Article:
• Startup Portugal is a public-private think tank that links governments, entrepreneurs, incubators and accelerators via an information hub.
  • 200M is a state-sponsored investment fund, managed by Banco Português de Fomento, that co-invests in high-growth Portugal-based startups.
  • Non-habitual tax residency is a Portuguese tax scheme for expats working in key industries, including tech. Under this scheme, foreign workers are taxed at a flat 20 percent, and not taxed at all on income from outside Portugal. This tax scheme, which has been an important initiative for attracting investment and boosting the Portuguese economy, is planned to end at the beginning of 2024.

What funding is available for startups?

The ecosystem is maturing, with scaleups relying less on non-dilutive funding and having access to funding rounds beyond Series A.

– Building Global Innovators report, 2020

While foreign investment still accounts for the bulk of funding available for startups in Lisbon, there is an ever-growing list of domestic VCs and incubators.​​

Incubators

  • Beta-i was founded in Lisbon during the 2009 financial crisis. It focuses on connecting startups with investors and government institutions through its accelerator programme.
  • Bright Pixel was founded in 2016. With a team of experienced web and telecommunications experts, the incubator offers a development model to mitigate some early-stage risks for startups.
  • BGI (Building Global Innovators) is a collaboration of Portugal’s 12 leading science and engineering universities, working to build connections between deep-tech startups, corporations and investors.
  • Tec Labs is the University of Lisbon’s innovation centre. It provides assistance with R&D and incubation for startups.
  • Fábrica de Startups offers incubation and acceleration for startups. It assists entrepreneurs in identifying business ideas, designing business models, finding customers and launching their companies.
  • Demium is an international talent investor, providing mentoring and business advice for startups. Its partner fund offers a €100,000 pre-seed investment with up to €500,000 in follow-on investments.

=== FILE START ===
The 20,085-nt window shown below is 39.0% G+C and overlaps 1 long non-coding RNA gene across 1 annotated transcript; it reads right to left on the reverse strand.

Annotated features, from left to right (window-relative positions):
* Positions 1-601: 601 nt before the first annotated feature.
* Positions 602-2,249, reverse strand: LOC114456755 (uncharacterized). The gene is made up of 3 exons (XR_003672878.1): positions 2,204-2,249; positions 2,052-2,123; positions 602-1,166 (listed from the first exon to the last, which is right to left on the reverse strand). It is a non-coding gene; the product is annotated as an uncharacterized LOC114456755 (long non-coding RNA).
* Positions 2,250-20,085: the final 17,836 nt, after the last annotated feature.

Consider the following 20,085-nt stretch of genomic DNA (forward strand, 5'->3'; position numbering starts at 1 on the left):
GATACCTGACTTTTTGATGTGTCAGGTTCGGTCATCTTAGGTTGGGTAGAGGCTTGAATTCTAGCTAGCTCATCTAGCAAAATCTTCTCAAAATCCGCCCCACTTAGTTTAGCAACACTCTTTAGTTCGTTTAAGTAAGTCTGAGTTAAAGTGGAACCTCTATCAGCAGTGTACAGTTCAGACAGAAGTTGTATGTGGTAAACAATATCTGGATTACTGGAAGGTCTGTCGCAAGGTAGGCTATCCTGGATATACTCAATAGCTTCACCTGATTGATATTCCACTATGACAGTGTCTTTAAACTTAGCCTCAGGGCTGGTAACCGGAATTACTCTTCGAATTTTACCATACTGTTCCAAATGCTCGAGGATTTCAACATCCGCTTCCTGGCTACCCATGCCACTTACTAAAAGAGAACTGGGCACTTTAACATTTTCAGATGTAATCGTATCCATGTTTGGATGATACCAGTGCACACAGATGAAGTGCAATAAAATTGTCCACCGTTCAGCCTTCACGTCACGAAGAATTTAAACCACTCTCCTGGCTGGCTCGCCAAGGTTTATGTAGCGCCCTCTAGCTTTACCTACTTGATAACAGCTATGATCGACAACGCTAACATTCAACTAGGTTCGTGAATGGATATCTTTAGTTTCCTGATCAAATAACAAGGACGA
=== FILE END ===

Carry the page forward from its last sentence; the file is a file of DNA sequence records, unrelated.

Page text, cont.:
• EDP Starter has partnered with Microsoft, Amazon and EY. It provides expert-led mentoring and training to help enterprises connect with key industry partners.
  • Maze X is an impact accelerator with a three-month sprint methodology work programme to help ambitious startups take off successfully.


VCs

  • Portugal Ventures has invested €201.8 million since 2012. The VC aims to give Portuguese startups a global presence.
  • Indico Capital Partners’ current portfolio has raised more than €1.7 billion from global investors since 2018. The fund invests in SaaS, marketplaces, AI, IoT, fintech, cybersecurity and digital companies from pre-seed to Series A.
  • Faber Ventures is an early-stage VC that focuses on the intersection of science and technology, driving digital transformation and climate action.
  • Armilar Venture Partners is an independent VC fund, managing more than €260 million in assets across a range of deep tech sectors.
  • Bynd Capital is an early-stage VC founded in 2010 with a particular focus on seed and early-stage startups that have an Iberian connection.
  • Semapa Next focuses on Series A to late-stage investment, building long-term partnerships with startups.
  • EDP Ventures is the VC arm of Energias de Portugal, investing in early-stage startups in the energy sector.
  • Shilling Capital Partners works on a profit-sharing model. Each founder the fund invests in receives a stake in the fund to foster a sense of community among startups.

What’s next for Lisbon?

Lead by example. Do exactly what you want to do, not what others choose to do.

– Daniela Braga, Founder, Defined.ai

Investment and innovation continue to grow in Lisbon thanks to the city’s global outlook and ability to attract talent.

Hub Criativo do Beato, on the site of the Manutenção Militar factories in Lisbon’s Beato neighbourhood, is the city’s new pole of innovation and creativity. This joint venture between Lisbon City Council and Startups Lisboa is one of Europe’s largest creative and entrepreneurial hubs – and the home of the new Web Summit Lisbon office.

Web Summit will continue to call Lisbon home until 2028, bringing some of the world’s leading entrepreneurs, experts and investors together in the city for the foreseeable future.

Not only is Lisbon home to a thriving startup scene, but it’s also a beautiful place to live. With delicious food, bustling nightlife, stunning vacation spots and easy-going people, it provides opportunities inside and outside of the office.

As a startup grows, Lisbon can be somewhere for founders, entrepreneurs, investors and employees to put down roots.

If you’re a Lisbon-based startup, check out our Web Summit startups programme. We are back in Lisbon this November for another inspiring tech event – get your ticket today.

Main Image Credit: Web Summit